The Big Blizzard of 2013 will be remembered for many years or decades to come.
Natural disasters are often used as yardsticks. As I shoveled my driveway, a neighbor asked me “where were you in 1978?” He was referring to the last big blizzard of this type.
There is a story for every person who has endured record-breaking bad weather, from Superstorm Sandy to last weekend’s blizzard.
Hardship can bring out the best in people. In my case, a neighbor stopped by with his truck to plow snow that was 5 feet deep and 30 feet long in the driveway. That was after I had spent 8 hours laboring with a snowblower and shovel. While he did that, I crossed the street to help an elderly neighbor clear a path 40 feet long from his home to the road.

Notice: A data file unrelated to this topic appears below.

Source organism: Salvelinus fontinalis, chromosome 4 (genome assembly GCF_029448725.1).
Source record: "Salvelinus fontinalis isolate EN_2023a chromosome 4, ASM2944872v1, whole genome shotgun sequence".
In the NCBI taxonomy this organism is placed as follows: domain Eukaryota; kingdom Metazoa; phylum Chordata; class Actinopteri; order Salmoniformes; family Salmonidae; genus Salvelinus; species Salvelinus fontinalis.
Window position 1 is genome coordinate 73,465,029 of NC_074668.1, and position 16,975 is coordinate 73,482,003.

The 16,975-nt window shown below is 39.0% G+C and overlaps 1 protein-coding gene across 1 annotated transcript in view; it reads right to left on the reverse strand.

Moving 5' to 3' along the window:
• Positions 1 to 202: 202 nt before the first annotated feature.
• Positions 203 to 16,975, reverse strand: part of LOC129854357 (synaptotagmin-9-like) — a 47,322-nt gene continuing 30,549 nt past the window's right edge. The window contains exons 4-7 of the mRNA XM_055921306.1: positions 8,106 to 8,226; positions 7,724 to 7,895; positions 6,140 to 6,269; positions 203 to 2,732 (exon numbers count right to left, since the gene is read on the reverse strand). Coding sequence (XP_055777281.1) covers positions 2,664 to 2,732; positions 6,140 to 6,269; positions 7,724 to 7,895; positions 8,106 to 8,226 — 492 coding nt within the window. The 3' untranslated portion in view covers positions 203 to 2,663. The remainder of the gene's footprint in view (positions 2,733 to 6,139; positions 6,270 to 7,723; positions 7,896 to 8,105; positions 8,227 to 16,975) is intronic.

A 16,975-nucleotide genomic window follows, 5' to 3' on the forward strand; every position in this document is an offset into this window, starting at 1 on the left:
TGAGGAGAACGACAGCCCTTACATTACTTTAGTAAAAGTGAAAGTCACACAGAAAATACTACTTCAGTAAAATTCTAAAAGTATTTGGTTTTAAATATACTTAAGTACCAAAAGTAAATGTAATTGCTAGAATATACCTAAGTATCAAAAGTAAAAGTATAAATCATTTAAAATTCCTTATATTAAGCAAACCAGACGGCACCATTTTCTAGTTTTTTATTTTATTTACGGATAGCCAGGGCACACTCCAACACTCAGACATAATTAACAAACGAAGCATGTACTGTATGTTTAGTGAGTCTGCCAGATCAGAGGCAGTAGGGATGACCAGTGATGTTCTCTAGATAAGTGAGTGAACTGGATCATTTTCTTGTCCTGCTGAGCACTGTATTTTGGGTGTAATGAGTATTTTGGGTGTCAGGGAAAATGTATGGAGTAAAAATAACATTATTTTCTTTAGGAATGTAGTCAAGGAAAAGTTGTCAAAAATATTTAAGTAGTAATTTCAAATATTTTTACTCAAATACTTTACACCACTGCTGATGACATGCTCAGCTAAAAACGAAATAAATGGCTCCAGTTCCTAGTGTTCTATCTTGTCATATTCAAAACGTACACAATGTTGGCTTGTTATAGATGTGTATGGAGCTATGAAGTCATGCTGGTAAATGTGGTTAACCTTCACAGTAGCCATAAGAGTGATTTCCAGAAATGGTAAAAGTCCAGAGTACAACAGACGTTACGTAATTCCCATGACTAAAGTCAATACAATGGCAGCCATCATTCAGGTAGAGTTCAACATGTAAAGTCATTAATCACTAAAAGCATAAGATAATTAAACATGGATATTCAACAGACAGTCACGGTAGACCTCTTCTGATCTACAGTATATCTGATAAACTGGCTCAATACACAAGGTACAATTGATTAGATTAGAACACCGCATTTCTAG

Unfortunately, not everyone with means is so magnanimous as my neighbor with the plow.
When I got in to work this morning, a colleague of mine recounted how her elderly parents were trapped in their home, and grateful when someone came along and offered to plow their driveway. For $200. And it was a small driveway – only long and wide enough to hold two cars. Nonetheless, the helpless couple was grateful.
This is a reminder of how little it takes to help someone out of a jam. It is also a reminder of how some people have no compunction about preying on the most defenseless of individuals.
Perhaps the man who did the $200 snow job on the seniors was pleased with himself for “helping out” as he counted his cash and drove on to the next victims’ homes.
Would he have done the same if his parents were in the same situation? What makes someone like that tick?
While we prefer to remember the kindness of most people after a tragedy, one can’t help but see an image of one’s parents or other friends or relatives at the mercy of an unscrupulous individual.